I am here to investigate land based fuel spills and maybe see if we can’t clean a few of them up. It means digging a lot of holes, taking soil samples, and then filling them back in again. When we find a really bad patch, we pump some air and some liquid fertilizer into the soil to make all the soil beasties (microbes) happy and hopefully eat up the contamination. Well, that’s the theory anyway.

How does this season at Macca compare to your previous seasons down south?

Nothing really compares to a season at Macca, except perhaps the previous seasons at Macca.

What is your favourite part of your job here at Macca?

Well, the fact that it’s at at Macca. But I’m not going to let on much more about that. Everyone will want my job otherwise.

If you were exiled to Bishop and Clerk Islands to the south of Macca, what four things would you take with you?

I would take all four Zodiacs (inflatable rubber boats) so I could make my way back.

What song sums up your Macquarie Island experience so far?

Anything that will make Terry Egan dance (since he dances like Peter Garrett).

Favourite element of the Macca weather?

That westerly wind! It works its way into everything, sometimes right into your head where it drives out all the nonsense and leaves just the things that matter.

What actor would play you in a film version of our 68th ANARE season here at Macca?

Probably Kurt Russell, and he would do it so, so badly.

Favourite hut or walking route?

It’s too hard to pick a favourite hut, they are all awesome in their own way. Walking tracks? I would have to say the last part of the Island Lake track, where you can look down the west coast and watch the southern ocean smash into the side of the island as the sun sets.

If you were not a Remediation Field Officer what would be your dream job?

Sometimes I miss the sea. I would be a marine scientist again.

Favourite piece of Australian Antarctic Division/Tasmanian Parks and Wildlife kit?

The woollen thermals. Great for when you out in the field walking about, but even better for when you get home and have to deal with the standard uninsulated, poorly heated, Tasmanian house.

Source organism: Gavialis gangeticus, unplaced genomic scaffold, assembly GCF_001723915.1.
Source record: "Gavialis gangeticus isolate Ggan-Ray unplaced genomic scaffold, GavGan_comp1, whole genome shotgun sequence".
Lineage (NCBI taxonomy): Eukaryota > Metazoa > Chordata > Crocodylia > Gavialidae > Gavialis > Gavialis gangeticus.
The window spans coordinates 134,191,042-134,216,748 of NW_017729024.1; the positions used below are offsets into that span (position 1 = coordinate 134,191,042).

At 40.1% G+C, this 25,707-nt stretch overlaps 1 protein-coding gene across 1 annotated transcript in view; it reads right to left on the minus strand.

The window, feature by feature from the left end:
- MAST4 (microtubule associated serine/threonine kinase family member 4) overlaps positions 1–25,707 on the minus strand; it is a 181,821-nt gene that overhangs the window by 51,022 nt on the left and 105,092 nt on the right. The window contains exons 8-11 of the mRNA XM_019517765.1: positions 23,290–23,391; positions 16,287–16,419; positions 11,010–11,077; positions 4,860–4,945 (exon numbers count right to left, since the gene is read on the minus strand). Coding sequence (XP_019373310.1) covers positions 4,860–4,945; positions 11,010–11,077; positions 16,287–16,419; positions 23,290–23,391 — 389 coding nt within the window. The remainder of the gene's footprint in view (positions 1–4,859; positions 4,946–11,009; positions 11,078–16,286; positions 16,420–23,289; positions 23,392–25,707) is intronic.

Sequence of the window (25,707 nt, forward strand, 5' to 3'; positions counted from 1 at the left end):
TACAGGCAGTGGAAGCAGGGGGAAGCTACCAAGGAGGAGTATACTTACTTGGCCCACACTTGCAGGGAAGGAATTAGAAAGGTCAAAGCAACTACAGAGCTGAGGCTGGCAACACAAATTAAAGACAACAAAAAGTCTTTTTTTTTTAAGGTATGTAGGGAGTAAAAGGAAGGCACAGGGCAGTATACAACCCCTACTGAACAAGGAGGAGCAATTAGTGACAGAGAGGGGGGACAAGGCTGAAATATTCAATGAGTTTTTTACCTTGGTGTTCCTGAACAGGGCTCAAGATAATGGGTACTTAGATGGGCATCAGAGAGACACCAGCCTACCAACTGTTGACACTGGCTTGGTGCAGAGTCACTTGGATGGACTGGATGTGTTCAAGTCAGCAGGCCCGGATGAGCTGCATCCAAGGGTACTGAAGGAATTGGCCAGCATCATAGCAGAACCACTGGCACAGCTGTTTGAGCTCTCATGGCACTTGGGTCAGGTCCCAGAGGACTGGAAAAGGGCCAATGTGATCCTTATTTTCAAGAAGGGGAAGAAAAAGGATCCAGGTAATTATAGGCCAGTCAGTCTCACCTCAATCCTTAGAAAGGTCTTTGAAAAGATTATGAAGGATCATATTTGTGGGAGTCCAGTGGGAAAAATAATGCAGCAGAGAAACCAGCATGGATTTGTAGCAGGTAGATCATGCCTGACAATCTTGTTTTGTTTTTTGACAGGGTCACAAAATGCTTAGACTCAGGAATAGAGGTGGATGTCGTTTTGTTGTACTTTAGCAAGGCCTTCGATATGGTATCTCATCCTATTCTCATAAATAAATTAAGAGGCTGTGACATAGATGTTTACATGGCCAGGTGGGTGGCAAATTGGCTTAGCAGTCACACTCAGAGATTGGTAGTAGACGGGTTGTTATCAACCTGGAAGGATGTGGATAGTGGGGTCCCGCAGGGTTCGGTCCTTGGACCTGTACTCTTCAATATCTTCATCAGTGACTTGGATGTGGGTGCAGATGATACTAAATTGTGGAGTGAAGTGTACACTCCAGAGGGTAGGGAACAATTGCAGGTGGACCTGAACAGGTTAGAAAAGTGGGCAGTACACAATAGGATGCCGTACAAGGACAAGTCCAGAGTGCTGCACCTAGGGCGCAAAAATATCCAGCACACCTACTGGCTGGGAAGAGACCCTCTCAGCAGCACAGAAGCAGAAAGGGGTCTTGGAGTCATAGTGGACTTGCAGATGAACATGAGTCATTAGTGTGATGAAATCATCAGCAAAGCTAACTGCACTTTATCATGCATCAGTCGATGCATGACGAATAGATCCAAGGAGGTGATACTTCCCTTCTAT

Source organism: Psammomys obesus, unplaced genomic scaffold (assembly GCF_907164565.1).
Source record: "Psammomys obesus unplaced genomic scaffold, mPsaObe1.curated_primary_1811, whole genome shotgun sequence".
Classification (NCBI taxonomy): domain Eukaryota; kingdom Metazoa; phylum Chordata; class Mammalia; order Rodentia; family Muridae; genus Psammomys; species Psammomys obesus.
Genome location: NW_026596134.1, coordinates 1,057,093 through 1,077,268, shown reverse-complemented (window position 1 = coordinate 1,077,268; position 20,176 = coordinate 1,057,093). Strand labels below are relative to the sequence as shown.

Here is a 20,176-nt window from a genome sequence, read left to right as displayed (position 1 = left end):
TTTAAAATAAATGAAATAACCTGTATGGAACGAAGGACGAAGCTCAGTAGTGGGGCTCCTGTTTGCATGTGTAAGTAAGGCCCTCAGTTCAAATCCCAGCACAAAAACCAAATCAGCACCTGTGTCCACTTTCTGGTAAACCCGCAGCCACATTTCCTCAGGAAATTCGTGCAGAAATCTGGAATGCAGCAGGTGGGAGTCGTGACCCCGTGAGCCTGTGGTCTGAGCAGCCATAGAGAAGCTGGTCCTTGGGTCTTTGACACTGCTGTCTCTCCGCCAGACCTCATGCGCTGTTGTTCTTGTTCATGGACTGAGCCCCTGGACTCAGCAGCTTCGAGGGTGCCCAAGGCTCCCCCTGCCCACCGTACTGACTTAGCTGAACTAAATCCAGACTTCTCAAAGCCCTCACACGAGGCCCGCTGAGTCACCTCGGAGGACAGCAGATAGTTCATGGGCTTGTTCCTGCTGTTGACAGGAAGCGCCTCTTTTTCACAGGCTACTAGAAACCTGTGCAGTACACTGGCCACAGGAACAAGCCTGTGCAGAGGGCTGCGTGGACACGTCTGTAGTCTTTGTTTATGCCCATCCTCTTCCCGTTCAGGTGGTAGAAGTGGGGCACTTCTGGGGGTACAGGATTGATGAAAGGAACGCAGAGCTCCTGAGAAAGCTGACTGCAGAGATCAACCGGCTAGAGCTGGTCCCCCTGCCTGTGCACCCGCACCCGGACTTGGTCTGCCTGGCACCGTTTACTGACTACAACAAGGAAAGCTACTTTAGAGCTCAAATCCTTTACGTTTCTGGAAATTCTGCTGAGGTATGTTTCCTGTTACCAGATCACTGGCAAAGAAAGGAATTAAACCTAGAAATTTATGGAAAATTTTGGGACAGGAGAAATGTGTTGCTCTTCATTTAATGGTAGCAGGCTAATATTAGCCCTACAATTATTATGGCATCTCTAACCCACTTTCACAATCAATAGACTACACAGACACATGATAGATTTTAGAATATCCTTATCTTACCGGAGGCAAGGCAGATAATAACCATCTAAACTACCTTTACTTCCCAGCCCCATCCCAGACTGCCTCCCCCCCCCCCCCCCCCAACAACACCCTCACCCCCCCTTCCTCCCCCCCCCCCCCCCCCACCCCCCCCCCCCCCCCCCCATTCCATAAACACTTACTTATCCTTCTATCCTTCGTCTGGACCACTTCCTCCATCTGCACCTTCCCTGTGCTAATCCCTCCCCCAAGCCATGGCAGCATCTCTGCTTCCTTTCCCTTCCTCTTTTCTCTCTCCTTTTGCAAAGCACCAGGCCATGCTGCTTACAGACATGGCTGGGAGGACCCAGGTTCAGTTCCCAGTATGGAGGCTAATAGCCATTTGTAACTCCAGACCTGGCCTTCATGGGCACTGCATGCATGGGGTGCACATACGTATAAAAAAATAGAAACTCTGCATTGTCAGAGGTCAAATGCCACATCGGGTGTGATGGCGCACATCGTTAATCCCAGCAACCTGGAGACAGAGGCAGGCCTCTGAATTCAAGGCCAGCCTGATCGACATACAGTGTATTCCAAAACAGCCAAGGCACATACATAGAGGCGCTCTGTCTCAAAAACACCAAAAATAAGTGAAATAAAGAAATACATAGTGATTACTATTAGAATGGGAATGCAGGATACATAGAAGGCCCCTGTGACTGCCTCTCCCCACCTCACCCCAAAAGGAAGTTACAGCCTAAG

It is the year 2115 on Macca. What is the coolest thing we have on station and why?

It would still be the LARCS (Lighter Amphibious Resupply Craft). They were built in 1965 but we will still have them in 2115 and they will be exactly the same. Everything else down here will have long since rotted away to nothing.

Please name the royal penguin on our 68th ANARE logo.

I don’t know. Atticus?

What is your typical ‘Slushy FM’ genre? A particular favourite?

Well, it’s not Mariah Carey’s ‘All I want for Christmas’! And if I find out who broadcast it over the Macca airwaves, I will kill you!

Describe your Macca experience with: a sight, a smell, a sound, a feeling and a taste.

Really? This interview is way too long.

Settlers of Catan, or Darts?

Neither, I’ll stick to a little slide guitar instead.

Photo gallery: Ele seals — gotta love ‘em

In the words of our Ranger in Charge, Paul Helleman, “Ele seals — gotta love ‘em!”.

From the cute cheeky weaners, to the big old timers that we share station with, each seal definitely displays its own personality, making them such a fun subject to observe and photograph.

Paul’s work takes him out and about on the island, and he has been lucky enough to witness all aspects of these wonderful creature’s behaviors.

We hope you enjoy Paul’s shots!

The last word